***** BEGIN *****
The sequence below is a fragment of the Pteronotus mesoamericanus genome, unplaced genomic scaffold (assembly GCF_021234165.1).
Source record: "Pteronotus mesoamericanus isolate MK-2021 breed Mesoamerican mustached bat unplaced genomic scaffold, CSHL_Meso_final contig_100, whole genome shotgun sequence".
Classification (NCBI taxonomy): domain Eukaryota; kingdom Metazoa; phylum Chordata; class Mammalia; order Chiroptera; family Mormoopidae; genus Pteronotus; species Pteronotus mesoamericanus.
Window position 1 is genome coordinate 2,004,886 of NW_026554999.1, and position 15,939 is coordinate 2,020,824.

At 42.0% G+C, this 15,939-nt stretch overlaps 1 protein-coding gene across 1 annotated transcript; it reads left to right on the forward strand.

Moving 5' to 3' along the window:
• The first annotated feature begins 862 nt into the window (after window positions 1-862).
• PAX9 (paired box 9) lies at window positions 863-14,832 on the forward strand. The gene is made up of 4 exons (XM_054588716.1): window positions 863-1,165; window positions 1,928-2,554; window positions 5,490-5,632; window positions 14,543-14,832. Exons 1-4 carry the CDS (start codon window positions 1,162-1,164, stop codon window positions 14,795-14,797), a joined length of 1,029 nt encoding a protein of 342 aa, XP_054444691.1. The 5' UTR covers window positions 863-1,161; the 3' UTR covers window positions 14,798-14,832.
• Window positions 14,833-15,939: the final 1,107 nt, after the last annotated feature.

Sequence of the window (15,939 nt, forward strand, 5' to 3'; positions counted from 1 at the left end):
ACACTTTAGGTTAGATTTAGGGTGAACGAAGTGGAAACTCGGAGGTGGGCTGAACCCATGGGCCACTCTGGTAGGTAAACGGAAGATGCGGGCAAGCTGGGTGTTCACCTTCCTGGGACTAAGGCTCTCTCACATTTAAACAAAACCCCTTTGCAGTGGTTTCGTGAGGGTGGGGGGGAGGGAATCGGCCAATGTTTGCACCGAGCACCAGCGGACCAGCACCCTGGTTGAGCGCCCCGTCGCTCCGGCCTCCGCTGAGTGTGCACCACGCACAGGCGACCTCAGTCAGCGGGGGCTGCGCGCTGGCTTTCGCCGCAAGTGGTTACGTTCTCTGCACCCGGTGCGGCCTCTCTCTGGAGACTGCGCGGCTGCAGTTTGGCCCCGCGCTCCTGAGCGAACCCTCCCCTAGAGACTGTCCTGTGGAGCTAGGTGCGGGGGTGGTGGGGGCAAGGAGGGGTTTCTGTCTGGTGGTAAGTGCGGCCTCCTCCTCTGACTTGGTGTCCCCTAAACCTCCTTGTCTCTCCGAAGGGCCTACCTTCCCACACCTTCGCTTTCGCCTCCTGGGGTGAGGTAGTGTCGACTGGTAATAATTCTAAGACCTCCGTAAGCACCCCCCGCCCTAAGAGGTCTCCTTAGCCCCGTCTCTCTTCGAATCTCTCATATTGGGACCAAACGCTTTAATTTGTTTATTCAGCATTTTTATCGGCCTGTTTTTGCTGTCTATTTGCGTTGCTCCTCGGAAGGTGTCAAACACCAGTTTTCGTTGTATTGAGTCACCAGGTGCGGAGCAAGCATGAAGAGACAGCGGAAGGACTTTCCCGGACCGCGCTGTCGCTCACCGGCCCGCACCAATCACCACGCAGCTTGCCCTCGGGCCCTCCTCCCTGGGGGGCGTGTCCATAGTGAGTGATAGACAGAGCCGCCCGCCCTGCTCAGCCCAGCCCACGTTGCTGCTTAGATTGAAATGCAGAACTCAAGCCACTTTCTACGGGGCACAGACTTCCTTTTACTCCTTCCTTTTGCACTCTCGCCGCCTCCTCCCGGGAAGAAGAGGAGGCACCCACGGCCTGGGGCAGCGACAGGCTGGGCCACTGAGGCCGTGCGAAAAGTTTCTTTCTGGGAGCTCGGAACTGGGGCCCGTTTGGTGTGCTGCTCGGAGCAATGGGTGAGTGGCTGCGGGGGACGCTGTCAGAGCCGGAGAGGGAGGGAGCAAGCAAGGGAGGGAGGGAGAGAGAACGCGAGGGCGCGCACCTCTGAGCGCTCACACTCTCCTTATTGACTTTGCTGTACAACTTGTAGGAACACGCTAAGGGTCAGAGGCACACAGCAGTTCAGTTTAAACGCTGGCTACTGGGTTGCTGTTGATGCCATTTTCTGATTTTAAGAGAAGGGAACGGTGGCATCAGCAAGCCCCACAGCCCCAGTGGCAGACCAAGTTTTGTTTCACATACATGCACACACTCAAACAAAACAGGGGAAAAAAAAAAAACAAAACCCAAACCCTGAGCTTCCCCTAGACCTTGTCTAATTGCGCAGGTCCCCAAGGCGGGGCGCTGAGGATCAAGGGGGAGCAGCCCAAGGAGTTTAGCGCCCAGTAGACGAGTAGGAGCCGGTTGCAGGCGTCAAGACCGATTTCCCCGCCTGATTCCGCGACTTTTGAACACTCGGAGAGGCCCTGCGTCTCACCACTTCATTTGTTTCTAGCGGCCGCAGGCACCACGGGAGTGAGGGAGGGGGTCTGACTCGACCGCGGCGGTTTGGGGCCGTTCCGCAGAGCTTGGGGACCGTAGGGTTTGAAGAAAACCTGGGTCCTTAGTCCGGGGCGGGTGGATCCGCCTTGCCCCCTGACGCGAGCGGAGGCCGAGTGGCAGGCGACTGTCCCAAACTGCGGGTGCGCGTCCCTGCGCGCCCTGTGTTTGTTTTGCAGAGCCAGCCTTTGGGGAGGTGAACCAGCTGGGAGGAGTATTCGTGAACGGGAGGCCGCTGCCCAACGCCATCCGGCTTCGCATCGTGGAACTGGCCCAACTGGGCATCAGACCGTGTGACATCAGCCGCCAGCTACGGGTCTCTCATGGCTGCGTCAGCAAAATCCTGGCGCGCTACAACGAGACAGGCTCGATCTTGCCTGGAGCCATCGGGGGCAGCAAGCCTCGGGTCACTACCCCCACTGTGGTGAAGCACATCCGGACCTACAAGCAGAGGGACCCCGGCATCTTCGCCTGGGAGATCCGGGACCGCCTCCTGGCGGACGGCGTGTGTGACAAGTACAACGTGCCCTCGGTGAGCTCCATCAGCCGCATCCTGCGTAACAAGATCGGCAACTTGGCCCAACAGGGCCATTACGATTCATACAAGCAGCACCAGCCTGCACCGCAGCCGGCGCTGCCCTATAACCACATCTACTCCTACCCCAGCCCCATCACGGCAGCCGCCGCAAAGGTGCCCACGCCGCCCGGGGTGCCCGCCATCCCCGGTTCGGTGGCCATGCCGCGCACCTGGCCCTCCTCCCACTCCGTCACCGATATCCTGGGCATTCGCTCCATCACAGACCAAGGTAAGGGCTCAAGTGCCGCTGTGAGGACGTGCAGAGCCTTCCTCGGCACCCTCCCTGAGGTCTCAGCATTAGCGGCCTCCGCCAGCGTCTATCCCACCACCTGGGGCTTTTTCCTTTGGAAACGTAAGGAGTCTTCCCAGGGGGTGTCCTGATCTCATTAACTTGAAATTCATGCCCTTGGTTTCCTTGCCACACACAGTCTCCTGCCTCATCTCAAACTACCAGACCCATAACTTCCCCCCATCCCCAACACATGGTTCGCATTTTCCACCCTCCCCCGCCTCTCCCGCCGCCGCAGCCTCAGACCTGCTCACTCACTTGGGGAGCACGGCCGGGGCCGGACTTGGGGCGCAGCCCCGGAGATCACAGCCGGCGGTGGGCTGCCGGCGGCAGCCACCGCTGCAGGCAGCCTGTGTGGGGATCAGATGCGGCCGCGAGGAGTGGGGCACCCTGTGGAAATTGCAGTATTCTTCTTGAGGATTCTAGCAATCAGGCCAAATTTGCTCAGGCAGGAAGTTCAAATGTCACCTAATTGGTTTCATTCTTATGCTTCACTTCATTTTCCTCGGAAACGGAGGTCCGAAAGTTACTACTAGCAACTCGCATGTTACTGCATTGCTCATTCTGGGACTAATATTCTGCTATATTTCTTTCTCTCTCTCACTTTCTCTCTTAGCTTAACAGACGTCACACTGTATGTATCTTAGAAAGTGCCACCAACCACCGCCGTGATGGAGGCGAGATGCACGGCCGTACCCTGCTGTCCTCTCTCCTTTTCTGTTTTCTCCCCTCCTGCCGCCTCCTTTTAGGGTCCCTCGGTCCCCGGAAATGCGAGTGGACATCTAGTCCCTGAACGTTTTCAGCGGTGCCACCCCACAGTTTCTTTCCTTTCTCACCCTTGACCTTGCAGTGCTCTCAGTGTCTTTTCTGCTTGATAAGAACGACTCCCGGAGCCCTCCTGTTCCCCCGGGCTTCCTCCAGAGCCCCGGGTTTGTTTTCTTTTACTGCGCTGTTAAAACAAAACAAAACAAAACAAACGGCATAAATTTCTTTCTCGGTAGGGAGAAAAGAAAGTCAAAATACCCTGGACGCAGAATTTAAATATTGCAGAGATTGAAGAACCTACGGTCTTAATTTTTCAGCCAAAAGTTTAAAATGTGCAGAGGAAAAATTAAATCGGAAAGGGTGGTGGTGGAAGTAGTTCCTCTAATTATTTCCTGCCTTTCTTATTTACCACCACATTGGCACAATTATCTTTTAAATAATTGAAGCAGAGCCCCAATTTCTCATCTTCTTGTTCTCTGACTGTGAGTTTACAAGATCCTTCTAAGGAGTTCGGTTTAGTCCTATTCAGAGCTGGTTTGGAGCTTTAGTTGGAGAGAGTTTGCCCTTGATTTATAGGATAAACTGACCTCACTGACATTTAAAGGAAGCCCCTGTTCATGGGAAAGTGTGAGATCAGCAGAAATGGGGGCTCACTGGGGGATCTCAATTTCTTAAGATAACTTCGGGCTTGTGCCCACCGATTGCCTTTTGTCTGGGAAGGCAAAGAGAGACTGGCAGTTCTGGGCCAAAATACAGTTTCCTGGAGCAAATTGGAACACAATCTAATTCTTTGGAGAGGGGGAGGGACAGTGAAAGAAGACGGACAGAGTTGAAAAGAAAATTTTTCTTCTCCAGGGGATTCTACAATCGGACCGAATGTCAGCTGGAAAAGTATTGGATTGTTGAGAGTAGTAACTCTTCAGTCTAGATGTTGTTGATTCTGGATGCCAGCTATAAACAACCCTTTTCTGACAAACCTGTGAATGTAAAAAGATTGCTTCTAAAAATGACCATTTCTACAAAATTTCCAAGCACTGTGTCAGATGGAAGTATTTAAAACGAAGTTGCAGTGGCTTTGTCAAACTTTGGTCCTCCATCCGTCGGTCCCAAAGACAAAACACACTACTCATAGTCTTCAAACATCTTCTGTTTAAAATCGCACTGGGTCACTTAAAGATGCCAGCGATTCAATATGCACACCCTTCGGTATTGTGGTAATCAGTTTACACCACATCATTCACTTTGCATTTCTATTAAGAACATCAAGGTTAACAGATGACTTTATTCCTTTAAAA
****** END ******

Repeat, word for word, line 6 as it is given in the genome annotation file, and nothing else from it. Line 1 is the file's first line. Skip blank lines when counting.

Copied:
Moving 5' to 3' along the window: